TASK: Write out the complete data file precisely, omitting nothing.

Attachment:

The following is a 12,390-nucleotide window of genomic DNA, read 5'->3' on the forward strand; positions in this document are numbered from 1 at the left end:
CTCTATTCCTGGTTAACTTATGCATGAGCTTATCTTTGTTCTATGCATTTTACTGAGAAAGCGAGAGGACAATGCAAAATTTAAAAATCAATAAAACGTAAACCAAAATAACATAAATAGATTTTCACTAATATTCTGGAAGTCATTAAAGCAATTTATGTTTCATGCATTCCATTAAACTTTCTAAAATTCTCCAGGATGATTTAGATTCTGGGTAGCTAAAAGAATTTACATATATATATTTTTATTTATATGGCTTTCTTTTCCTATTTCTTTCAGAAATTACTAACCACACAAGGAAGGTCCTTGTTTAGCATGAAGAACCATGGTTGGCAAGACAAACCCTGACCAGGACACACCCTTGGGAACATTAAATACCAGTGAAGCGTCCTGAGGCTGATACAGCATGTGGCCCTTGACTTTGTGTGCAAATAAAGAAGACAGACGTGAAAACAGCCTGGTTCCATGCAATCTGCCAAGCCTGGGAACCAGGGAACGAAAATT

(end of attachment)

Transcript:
The following is a 12,390-nucleotide window of genomic DNA, read 5'->3' on the forward strand; positions in this document are numbered from 1 at the left end:
CTCTATTCCTGGTTAACTTATGCATGAGCTTATCTTTGTTCTATGCATTTTACTGAGAAAGCGAGAGGACAATGCAAAATTTAAAAATCAATAAAACGTAAACCAAAATAACATAAATAGATTTTCACTAATATTCTGGAAGTCATTAAAGCAATTTATGTTTCATGCATTCCATTAAACTTTCTAAAATTCTCCAGGATGATTTAGATTCTGGGTAGCTAAAAGAATTTACATATATATATTTTTATTTATATGGCTTTCTTTTCCTATTTCTTTCAGAAATTACTAACCACACAAGGAAGGTCCTTGTTTAGCATGAAGAACCATGGTTGGCAAGACAAACCCTGACCAGGACACACCCTTGGGAACATTAAATACCAGTGAAGCGTCCTGAGGCTGATACAGCATGTGGCCCTTGACTTTGTGTGCAAATAAAGAAGACAGACGTGAAAACAGCCTGGTTCCATGCAATCTGCCAAGCCTGGGAACCAGGGAACGAAAATT